Caminante, son tus huellas el camino y nada más; caminante, no hay camino, se hace camino al andar. Al andar se hace camino, y al volver la vista atrás se ve la senda que nunca se ha de volver a pisar. Caminante, no hay camino, sino estelas en la mar.

[Traveller, the road is what’s left of your passing, nothing more. Traveller, there is no road, the road is made by walking. By walking you open a road, and when you glance behind you see the path never again to be trodden. Traveller, there is no road, only a wake upon the sea.]

This spoken third verse provides the bridge into the second half of the song, in which Serrat offers three verses of his own that stand as if in dialogue with the poet and his fate:

Hace algún tiempo en ese lugar, donde hoy los bosques se visten de espinos, se oyó la voz de un poeta gritar: Caminante, no hay camino, se hace camino al andar. Golpe a golpe, verso a verso

[Some time ago, in this place where now the forests are draped in thorns, the voice of a poet was heard to call out: Traveller, there is no road, the road is made by walking. Step by step, verse by verse…]

Murió el poeta lejos del hogar, le cubre el polvo de un pais vecino. Al alejarse le vieron llorar: Caminante, no hay camino, se hace camino al andar. Golpe a golpe, verso a verso

[Far from home the poet died, and there he lies, beneath the earth of a neighbouring land. Along the way he was heard to cry out: Traveller, there is no road, the road is made by walking. Step by step, verse by verse

Cuando el jilguero no puede cantar, cuando el poeta es un peregrino, cuando de nada nos sirve rezar: Caminante, no hay camino, se hace camino al andar. Golpe a golpe, verso a verso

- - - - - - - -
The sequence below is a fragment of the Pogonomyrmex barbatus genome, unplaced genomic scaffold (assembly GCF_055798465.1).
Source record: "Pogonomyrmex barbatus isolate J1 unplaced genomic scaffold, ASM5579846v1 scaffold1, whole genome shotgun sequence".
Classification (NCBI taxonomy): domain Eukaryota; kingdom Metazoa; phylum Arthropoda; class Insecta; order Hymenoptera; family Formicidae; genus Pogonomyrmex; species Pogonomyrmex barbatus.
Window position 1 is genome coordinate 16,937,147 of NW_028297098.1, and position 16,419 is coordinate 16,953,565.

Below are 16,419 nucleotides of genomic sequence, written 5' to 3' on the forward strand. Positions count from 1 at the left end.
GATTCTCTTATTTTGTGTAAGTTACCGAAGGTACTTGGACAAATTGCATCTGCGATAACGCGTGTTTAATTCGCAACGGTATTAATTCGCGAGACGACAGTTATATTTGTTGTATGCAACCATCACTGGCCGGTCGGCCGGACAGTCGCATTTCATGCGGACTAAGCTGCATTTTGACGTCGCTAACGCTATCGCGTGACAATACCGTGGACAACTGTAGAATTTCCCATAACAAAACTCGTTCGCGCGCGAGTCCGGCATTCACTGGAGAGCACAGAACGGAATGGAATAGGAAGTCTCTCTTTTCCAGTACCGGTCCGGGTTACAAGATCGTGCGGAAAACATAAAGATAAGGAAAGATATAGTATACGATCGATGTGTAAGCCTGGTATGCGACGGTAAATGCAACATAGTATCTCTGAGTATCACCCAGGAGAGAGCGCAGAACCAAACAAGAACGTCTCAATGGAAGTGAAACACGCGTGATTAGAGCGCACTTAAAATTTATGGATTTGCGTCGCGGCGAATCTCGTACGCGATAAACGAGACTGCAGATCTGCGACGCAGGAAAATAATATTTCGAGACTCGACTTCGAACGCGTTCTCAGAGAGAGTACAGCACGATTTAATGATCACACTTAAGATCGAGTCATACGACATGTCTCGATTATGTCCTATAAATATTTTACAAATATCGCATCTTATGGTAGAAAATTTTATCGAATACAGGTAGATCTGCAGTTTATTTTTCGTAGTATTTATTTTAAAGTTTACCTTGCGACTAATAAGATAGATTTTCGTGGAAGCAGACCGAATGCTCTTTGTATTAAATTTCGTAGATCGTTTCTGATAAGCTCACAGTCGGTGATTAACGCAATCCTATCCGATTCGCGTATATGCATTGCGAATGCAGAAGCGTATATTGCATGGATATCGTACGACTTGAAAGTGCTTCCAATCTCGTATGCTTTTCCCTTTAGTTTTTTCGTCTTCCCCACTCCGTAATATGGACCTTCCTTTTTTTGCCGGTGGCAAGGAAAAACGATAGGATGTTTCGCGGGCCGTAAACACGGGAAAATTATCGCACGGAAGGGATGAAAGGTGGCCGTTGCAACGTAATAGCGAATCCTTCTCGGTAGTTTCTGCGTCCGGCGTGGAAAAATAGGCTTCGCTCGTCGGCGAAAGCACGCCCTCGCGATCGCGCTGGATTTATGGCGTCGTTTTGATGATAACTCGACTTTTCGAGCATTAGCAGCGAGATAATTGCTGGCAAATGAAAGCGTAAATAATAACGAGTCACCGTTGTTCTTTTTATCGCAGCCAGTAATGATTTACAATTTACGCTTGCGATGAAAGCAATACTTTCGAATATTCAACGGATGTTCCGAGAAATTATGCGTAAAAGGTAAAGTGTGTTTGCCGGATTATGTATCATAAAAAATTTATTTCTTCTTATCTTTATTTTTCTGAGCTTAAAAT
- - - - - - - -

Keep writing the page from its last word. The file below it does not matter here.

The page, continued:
[When the goldfinch has lost its song, when the poet is a pilgrim, when our prayers are said in vain: Traveller, there is no road, the road is made by walking. Step by step, verse by verse

My own route across the Pyrenees and into France this summer veered west before reaching Machado’s resting place in Collioure. However, the words of the poet, and those of Serrat, were ever present as I followed a mountain trail that had once been a conduit of hope for those fleeing oppression. As I climbed to the high pass on that early June day the only oppression I encountered was as a result of the heat. No-one asked for my identity papers, and my safe passage into France was never in question. The border was as fluid as the sea below me to the east. These are the freedoms that people of my generation have been granted as a result of the struggle and sacrifice of others, most of whom are either forgotten or remembered only by their living relatives. So in remembering Antonio Machado, let us also remember the words of the German-Jewish philosopher, Walter Benjamin, himself an exile whose mortal remains lie elsewhere across a Pyrenean border: It is more arduous to honour the memory of the nameless than that of the renowned. Historical construction is devoted to the memory of the nameless.